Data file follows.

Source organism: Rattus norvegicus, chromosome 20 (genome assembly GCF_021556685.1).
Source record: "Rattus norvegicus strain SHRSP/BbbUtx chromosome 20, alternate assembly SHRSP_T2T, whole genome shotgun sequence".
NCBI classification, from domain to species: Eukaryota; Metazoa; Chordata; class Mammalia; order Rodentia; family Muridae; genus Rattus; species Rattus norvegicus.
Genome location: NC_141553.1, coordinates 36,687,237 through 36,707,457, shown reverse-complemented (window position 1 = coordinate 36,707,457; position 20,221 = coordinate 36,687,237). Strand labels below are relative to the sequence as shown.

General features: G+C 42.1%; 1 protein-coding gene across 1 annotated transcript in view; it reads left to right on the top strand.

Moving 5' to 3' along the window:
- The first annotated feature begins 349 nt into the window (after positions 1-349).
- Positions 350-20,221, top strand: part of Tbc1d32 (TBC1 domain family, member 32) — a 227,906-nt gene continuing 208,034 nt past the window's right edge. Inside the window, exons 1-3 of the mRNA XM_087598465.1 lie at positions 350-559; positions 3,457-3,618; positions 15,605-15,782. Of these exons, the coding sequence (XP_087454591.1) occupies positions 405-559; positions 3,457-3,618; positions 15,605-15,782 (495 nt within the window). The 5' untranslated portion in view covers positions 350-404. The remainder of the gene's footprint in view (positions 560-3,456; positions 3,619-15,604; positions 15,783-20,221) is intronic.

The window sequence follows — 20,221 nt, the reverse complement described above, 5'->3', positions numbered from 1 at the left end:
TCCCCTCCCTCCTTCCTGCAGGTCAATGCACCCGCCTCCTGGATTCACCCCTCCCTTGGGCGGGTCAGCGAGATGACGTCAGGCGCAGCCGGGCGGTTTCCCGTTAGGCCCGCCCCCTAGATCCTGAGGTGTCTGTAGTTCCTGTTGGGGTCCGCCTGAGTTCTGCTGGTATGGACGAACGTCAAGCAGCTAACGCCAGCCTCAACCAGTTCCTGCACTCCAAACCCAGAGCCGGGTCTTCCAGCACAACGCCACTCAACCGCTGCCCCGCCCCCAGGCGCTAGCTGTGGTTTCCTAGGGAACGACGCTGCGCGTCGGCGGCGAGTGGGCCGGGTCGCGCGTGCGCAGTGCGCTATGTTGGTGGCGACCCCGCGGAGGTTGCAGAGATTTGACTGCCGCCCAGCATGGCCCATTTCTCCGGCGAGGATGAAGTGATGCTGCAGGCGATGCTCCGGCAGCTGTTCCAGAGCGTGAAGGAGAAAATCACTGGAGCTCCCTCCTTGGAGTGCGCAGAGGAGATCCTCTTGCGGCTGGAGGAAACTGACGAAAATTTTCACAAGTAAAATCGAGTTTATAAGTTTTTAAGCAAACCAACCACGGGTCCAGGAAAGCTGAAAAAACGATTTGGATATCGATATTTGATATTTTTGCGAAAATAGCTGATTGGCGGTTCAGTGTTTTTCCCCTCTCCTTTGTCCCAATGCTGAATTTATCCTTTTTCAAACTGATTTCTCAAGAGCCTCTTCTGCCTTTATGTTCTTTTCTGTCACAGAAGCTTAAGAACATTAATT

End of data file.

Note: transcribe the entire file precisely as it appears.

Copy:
Source organism: Rattus norvegicus, chromosome 20 (genome assembly GCF_021556685.1).
Source record: "Rattus norvegicus strain SHRSP/BbbUtx chromosome 20, alternate assembly SHRSP_T2T, whole genome shotgun sequence".
NCBI classification, from domain to species: Eukaryota; Metazoa; Chordata; class Mammalia; order Rodentia; family Muridae; genus Rattus; species Rattus norvegicus.
Genome location: NC_141553.1, coordinates 36,687,237 through 36,707,457, shown reverse-complemented (window position 1 = coordinate 36,707,457; position 20,221 = coordinate 36,687,237). Strand labels below are relative to the sequence as shown.

General features: G+C 42.1%; 1 protein-coding gene across 1 annotated transcript in view; it reads left to right on the top strand.

Moving 5' to 3' along the window:
- The first annotated feature begins 349 nt into the window (after positions 1-349).
- Positions 350-20,221, top strand: part of Tbc1d32 (TBC1 domain family, member 32) — a 227,906-nt gene continuing 208,034 nt past the window's right edge. Inside the window, exons 1-3 of the mRNA XM_087598465.1 lie at positions 350-559; positions 3,457-3,618; positions 15,605-15,782. Of these exons, the coding sequence (XP_087454591.1) occupies positions 405-559; positions 3,457-3,618; positions 15,605-15,782 (495 nt within the window). The 5' untranslated portion in view covers positions 350-404. The remainder of the gene's footprint in view (positions 560-3,456; positions 3,619-15,604; positions 15,783-20,221) is intronic.

The window sequence follows — 20,221 nt, the reverse complement described above, 5'->3', positions numbered from 1 at the left end:
TCCCCTCCCTCCTTCCTGCAGGTCAATGCACCCGCCTCCTGGATTCACCCCTCCCTTGGGCGGGTCAGCGAGATGACGTCAGGCGCAGCCGGGCGGTTTCCCGTTAGGCCCGCCCCCTAGATCCTGAGGTGTCTGTAGTTCCTGTTGGGGTCCGCCTGAGTTCTGCTGGTATGGACGAACGTCAAGCAGCTAACGCCAGCCTCAACCAGTTCCTGCACTCCAAACCCAGAGCCGGGTCTTCCAGCACAACGCCACTCAACCGCTGCCCCGCCCCCAGGCGCTAGCTGTGGTTTCCTAGGGAACGACGCTGCGCGTCGGCGGCGAGTGGGCCGGGTCGCGCGTGCGCAGTGCGCTATGTTGGTGGCGACCCCGCGGAGGTTGCAGAGATTTGACTGCCGCCCAGCATGGCCCATTTCTCCGGCGAGGATGAAGTGATGCTGCAGGCGATGCTCCGGCAGCTGTTCCAGAGCGTGAAGGAGAAAATCACTGGAGCTCCCTCCTTGGAGTGCGCAGAGGAGATCCTCTTGCGGCTGGAGGAAACTGACGAAAATTTTCACAAGTAAAATCGAGTTTATAAGTTTTTAAGCAAACCAACCACGGGTCCAGGAAAGCTGAAAAAACGATTTGGATATCGATATTTGATATTTTTGCGAAAATAGCTGATTGGCGGTTCAGTGTTTTTCCCCTCTCCTTTGTCCCAATGCTGAATTTATCCTTTTTCAAACTGATTTCTCAAGAGCCTCTTCTGCCTTTATGTTCTTTTCTGTCACAGAAGCTTAAGAACATTAATT